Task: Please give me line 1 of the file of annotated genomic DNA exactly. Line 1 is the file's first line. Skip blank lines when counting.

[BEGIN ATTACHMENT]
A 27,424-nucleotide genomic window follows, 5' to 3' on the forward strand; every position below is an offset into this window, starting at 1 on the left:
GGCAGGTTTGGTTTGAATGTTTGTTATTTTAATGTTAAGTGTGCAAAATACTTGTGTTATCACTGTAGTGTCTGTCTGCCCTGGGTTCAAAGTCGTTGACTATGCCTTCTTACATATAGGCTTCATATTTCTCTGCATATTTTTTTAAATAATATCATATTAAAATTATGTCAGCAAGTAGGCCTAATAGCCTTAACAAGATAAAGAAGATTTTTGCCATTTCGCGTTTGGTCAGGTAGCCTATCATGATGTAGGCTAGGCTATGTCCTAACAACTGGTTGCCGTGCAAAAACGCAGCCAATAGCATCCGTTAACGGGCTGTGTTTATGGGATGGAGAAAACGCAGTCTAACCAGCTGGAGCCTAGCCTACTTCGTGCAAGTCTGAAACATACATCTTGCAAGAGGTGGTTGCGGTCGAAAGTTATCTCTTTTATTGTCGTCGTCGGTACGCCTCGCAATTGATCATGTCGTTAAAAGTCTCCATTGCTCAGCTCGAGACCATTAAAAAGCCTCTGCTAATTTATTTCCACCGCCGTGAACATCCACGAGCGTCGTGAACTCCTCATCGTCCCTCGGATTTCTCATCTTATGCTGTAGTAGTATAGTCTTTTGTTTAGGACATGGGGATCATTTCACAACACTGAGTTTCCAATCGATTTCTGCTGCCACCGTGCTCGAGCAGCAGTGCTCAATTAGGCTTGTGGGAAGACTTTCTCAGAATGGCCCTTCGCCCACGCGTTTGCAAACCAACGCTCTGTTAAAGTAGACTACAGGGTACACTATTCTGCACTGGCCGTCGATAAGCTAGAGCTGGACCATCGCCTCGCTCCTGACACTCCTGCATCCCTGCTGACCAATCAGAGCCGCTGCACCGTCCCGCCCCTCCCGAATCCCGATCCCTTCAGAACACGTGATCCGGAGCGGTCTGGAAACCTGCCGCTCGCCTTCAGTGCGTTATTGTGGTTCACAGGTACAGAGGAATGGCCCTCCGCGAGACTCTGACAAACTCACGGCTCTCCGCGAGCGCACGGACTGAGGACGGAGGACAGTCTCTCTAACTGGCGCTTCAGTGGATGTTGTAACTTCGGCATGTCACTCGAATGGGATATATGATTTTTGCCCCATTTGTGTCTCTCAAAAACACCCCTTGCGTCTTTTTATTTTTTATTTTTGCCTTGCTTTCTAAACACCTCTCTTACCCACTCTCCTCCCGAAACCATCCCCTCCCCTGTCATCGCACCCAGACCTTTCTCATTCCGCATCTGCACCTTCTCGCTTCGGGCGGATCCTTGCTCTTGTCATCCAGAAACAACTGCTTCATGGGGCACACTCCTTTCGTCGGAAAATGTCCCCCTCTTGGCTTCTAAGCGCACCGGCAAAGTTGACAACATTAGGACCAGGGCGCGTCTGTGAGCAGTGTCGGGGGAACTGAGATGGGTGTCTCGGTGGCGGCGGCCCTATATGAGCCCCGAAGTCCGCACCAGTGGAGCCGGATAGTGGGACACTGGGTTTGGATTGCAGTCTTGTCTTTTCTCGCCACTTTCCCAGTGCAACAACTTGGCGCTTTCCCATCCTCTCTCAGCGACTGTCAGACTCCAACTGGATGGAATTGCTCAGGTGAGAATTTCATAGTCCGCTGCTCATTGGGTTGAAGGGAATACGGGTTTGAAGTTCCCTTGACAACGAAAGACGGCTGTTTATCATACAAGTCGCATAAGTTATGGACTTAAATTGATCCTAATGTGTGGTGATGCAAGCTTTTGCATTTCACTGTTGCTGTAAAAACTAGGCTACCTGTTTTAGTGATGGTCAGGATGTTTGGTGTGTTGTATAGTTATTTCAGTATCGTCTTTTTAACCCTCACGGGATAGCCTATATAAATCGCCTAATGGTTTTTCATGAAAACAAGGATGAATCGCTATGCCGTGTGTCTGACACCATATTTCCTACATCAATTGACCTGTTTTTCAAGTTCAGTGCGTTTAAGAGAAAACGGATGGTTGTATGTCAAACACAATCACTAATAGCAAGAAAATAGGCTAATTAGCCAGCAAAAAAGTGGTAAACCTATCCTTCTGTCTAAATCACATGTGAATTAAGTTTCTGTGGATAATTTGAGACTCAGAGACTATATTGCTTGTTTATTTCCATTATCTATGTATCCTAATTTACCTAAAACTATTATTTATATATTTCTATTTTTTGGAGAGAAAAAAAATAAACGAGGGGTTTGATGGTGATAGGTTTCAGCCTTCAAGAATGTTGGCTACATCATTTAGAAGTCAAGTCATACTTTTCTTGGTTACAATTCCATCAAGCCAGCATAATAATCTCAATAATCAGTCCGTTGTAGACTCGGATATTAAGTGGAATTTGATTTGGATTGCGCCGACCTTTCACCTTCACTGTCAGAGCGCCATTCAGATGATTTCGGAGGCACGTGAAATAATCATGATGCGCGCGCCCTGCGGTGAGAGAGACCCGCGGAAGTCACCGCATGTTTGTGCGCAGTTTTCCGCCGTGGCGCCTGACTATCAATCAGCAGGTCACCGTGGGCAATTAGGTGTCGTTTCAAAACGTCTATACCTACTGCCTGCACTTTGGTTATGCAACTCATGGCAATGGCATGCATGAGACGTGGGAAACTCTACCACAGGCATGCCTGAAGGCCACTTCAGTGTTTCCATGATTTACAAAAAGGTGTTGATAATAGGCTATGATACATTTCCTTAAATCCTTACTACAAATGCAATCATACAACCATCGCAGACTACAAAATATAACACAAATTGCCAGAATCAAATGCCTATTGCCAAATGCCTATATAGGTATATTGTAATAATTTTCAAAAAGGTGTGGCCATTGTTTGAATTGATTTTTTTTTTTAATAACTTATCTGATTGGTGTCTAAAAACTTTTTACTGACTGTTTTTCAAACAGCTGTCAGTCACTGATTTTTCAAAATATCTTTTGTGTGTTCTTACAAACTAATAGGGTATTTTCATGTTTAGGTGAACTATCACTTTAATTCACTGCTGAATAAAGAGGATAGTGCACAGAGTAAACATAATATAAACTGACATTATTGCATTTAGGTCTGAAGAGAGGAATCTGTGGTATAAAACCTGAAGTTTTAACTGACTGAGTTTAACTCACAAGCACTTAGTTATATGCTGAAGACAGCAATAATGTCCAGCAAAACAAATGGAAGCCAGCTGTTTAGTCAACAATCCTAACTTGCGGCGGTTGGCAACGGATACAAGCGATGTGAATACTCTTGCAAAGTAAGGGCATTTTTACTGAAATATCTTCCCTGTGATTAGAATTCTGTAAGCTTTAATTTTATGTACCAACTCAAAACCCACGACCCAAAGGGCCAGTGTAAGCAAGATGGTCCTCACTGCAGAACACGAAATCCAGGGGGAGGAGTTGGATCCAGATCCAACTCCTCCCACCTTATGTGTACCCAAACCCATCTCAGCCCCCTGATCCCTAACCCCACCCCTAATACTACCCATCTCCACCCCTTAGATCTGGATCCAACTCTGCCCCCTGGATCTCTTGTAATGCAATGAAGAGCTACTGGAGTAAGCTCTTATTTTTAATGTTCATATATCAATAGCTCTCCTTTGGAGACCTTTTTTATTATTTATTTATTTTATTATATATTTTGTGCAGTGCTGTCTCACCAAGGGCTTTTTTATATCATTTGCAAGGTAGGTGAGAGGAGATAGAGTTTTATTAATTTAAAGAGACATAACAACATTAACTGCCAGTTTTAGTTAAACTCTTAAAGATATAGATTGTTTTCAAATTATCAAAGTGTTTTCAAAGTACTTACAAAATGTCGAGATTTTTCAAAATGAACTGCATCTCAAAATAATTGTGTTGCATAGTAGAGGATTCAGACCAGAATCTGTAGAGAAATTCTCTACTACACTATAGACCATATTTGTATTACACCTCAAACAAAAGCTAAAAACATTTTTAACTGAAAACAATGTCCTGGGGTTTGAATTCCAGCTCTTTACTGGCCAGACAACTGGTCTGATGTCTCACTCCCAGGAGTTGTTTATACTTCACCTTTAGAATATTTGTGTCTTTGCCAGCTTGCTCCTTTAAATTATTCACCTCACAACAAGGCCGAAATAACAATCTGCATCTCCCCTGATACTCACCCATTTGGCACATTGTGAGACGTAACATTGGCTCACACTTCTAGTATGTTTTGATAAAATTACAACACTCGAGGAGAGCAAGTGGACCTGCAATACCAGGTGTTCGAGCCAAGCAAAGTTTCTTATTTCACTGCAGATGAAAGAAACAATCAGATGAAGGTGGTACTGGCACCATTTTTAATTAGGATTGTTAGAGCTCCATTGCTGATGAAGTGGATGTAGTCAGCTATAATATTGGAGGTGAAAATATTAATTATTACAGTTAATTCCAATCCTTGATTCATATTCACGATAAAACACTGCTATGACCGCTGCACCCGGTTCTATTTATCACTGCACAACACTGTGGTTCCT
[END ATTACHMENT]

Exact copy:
A 27,424-nucleotide genomic window follows, 5' to 3' on the forward strand; every position below is an offset into this window, starting at 1 on the left: